When I was eight years old, we planted sunflowers in the garden. This was our first time. Normally we’d grow pumpkins or pansies but I had asked my mother if we could try these flowers. Their giant sunny heads and huge stakes fascinated me. I didn’t understand how a mere flower could be taller than me.
Little did I know then that we weren’t just growing a singular sunflower here and a singular sunflower there. For every flower of the sunflower actually contains thousands of flowers. Much like Walt Whitman, sunflowers too contain multitudes.
That’s one reason why I chose the sunflower to represent our RE program this year. The flower itself honors the multitude of perspectives our Unitarian Unviersalist faith implores us to explore. The flower also contains the multitudes of all of us, the huge diversity of experience and knowledge in our RE teachers and volunteers, in our students themselves.
Another reason why I believe the sunflower represents our RE program is just as the sunflower grows big and tall with time, patience, lots of nutrition, so do our children in their spiritual journeys. RE is the nutrition and the environment that fosters spiritual understanding, knowledge of our faith and knowledge of the wide array of human experience. Sunflowers also don’t tend to grow alone, just like flowers we grow together.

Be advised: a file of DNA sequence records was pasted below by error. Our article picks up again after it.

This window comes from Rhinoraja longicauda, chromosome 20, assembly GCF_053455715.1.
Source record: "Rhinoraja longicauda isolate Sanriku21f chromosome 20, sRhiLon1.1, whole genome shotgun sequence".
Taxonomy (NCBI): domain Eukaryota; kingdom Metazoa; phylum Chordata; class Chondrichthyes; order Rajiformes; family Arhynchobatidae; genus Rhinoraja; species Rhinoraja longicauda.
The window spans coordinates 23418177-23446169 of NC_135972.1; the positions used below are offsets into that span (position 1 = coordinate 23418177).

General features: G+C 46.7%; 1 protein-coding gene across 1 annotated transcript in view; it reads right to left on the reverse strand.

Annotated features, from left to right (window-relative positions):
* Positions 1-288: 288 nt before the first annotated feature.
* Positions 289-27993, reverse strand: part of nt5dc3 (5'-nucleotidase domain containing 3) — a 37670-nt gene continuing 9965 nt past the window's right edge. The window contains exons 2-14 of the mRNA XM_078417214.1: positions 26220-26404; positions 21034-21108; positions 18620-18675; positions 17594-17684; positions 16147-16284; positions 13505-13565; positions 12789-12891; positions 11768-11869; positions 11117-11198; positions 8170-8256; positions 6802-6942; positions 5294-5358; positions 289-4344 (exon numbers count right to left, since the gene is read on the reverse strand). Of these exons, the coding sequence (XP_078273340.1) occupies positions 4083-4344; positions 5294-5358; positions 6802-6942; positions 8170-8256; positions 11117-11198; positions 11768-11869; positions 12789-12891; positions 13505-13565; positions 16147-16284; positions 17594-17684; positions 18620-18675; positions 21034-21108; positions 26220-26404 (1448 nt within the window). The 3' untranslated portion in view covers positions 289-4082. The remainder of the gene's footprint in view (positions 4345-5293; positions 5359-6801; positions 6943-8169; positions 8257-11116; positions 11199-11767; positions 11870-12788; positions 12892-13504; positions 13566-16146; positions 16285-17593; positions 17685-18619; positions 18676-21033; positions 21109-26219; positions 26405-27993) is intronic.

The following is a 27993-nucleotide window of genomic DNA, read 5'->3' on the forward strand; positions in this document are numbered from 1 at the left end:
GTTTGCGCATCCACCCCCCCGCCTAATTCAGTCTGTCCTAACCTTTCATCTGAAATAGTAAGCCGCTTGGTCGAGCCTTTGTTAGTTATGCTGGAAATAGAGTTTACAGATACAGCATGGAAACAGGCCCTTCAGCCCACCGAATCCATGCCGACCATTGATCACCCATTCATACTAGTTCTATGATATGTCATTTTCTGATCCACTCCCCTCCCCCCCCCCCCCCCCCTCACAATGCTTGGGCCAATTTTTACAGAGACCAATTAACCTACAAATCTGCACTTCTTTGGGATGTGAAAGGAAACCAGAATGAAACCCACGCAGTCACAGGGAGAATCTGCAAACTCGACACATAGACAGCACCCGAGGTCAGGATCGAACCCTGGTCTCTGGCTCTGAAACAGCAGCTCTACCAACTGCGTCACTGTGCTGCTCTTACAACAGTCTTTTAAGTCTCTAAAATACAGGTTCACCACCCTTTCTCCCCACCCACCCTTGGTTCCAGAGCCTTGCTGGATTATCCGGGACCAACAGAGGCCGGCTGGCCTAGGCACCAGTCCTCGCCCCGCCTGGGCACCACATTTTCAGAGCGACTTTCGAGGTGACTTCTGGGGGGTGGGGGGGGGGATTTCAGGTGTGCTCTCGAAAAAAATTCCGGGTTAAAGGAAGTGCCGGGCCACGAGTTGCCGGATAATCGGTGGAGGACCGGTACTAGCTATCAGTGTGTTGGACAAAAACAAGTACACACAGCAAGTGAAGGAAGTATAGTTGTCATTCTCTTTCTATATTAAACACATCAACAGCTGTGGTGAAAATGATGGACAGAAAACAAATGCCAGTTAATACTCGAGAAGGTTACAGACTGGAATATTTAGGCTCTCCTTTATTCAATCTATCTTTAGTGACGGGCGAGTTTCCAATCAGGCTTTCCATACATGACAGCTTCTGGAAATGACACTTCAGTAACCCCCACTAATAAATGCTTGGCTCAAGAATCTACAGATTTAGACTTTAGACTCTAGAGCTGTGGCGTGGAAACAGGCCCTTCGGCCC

Lastly I picked the sunflower because it is a symbol of hope in difficult times. It is easy to find joy in a bright yellow sunflower on a gray day. Sunflowers not only tend to grow quickly but they remove toxins from the ground. It is no wonder that the sunflower is the national flower of Ukraine and that it is a symbol there of resilience in the face of tyranny and oppression. May the lessons we learn from RE provide the same sort of resilience and reason for hope.
Photographer mscolar from Pixabay